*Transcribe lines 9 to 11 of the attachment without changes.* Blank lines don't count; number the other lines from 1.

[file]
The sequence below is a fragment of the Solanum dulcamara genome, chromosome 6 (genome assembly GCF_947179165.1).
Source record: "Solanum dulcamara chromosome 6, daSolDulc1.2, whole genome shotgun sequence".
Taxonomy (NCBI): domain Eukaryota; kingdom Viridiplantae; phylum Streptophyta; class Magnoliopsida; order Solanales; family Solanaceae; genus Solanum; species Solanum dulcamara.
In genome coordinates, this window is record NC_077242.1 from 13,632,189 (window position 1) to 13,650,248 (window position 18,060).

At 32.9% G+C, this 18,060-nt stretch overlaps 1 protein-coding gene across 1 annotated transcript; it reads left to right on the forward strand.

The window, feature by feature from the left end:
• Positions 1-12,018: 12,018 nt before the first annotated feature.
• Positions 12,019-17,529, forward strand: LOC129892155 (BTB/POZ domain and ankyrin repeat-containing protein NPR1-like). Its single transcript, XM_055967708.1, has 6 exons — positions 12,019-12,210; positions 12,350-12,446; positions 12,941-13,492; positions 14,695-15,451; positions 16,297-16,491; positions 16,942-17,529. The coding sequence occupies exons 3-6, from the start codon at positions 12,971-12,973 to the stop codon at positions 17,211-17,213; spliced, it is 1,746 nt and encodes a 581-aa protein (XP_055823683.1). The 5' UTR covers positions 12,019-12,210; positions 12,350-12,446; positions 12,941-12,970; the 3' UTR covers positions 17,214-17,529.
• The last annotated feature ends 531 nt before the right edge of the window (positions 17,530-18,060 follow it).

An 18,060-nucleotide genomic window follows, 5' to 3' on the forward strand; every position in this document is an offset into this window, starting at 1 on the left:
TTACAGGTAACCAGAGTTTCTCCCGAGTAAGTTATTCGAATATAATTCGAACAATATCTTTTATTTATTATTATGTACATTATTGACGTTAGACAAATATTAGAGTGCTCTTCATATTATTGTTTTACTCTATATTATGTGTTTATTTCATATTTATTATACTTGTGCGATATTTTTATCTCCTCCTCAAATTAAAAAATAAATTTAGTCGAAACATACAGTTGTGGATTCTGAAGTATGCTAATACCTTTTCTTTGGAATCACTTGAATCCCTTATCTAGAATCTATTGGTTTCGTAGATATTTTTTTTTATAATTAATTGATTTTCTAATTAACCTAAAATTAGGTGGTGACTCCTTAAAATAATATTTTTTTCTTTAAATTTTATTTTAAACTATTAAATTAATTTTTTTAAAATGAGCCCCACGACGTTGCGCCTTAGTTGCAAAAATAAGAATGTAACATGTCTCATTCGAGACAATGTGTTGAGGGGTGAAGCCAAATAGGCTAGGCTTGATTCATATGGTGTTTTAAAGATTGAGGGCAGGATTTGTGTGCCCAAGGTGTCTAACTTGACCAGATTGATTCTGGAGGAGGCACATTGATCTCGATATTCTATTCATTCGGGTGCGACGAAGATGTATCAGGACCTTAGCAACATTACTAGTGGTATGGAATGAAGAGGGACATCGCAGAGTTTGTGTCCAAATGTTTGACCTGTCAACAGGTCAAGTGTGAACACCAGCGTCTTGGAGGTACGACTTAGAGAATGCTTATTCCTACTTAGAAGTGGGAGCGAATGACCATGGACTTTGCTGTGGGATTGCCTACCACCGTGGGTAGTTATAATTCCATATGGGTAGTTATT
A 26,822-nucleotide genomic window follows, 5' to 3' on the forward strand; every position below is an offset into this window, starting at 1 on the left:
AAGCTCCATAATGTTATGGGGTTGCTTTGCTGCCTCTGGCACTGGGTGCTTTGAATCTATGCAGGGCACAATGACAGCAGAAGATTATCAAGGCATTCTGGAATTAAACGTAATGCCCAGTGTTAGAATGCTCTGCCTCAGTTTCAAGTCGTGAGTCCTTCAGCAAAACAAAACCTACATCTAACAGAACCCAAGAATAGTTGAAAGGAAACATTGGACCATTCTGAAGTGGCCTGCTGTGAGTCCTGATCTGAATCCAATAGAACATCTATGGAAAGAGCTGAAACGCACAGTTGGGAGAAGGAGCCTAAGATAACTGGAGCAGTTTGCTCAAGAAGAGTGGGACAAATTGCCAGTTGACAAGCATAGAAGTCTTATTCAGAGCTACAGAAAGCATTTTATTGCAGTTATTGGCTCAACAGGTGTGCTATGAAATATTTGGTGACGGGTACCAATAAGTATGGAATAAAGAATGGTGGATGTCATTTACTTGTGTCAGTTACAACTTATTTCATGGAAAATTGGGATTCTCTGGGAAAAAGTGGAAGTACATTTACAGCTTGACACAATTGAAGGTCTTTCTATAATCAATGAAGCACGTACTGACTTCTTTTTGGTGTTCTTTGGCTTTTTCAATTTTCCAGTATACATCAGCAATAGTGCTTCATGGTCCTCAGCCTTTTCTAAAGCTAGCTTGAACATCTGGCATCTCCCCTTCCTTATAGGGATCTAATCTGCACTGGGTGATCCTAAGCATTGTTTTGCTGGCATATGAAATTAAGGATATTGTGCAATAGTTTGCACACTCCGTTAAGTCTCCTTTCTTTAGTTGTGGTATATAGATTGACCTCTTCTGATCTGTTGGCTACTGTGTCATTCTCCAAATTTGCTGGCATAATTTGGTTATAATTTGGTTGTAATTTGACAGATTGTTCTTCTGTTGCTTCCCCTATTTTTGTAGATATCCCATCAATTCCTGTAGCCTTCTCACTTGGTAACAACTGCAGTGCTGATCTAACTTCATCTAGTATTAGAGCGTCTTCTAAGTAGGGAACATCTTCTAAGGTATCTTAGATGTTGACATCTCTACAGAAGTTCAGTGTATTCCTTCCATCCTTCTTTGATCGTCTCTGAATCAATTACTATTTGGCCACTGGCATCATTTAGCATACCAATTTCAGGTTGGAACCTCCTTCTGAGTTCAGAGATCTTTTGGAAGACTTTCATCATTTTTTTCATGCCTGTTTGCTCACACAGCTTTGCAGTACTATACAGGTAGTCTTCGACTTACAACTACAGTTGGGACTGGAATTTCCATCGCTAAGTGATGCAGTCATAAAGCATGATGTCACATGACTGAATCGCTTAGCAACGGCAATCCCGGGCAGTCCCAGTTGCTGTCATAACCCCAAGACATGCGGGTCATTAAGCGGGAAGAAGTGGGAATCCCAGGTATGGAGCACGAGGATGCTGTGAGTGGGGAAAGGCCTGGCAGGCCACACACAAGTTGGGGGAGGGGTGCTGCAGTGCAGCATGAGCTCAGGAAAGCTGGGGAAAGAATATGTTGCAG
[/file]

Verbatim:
• The last annotated feature ends 531 nt before the right edge of the window (positions 17,530-18,060 follow it).

An 18,060-nucleotide genomic window follows, 5' to 3' on the forward strand; every position in this document is an offset into this window, starting at 1 on the left:
TTACAGGTAACCAGAGTTTCTCCCGAGTAAGTTATTCGAATATAATTCGAACAATATCTTTTATTTATTATTATGTACATTATTGACGTTAGACAAATATTAGAGTGCTCTTCATATTATTGTTTTACTCTATATTATGTGTTTATTTCATATTTATTATACTTGTGCGATATTTTTATCTCCTCCTCAAATTAAAAAATAAATTTAGTCGAAACATACAGTTGTGGATTCTGAAGTATGCTAATACCTTTTCTTTGGAATCACTTGAATCCCTTATCTAGAATCTATTGGTTTCGTAGATATTTTTTTTTATAATTAATTGATTTTCTAATTAACCTAAAATTAGGTGGTGACTCCTTAAAATAATATTTTTTTCTTTAAATTTTATTTTAAACTATTAAATTAATTTTTTTAAAATGAGCCCCACGACGTTGCGCCTTAGTTGCAAAAATAAGAATGTAACATGTCTCATTCGAGACAATGTGTTGAGGGGTGAAGCCAAATAGGCTAGGCTTGATTCATATGGTGTTTTAAAGATTGAGGGCAGGATTTGTGTGCCCAAGGTGTCTAACTTGACCAGATTGATTCTGGAGGAGGCACATTGATCTCGATATTCTATTCATTCGGGTGCGACGAAGATGTATCAGGACCTTAGCAACATTACTAGTGGTATGGAATGAAGAGGGACATCGCAGAGTTTGTGTCCAAATGTTTGACCTGTCAACAGGTCAAGTGTGAACACCAGCGTCTTGGAGGTACGACTTAGAGAATGCTTATTCCTACTTAGAAGTGGGAGCGAATGACCATGGACTTTGCTGTGGGATTGCCTACCACCGTGGGTAGTTATAATTCCATATGGGTAGTTATT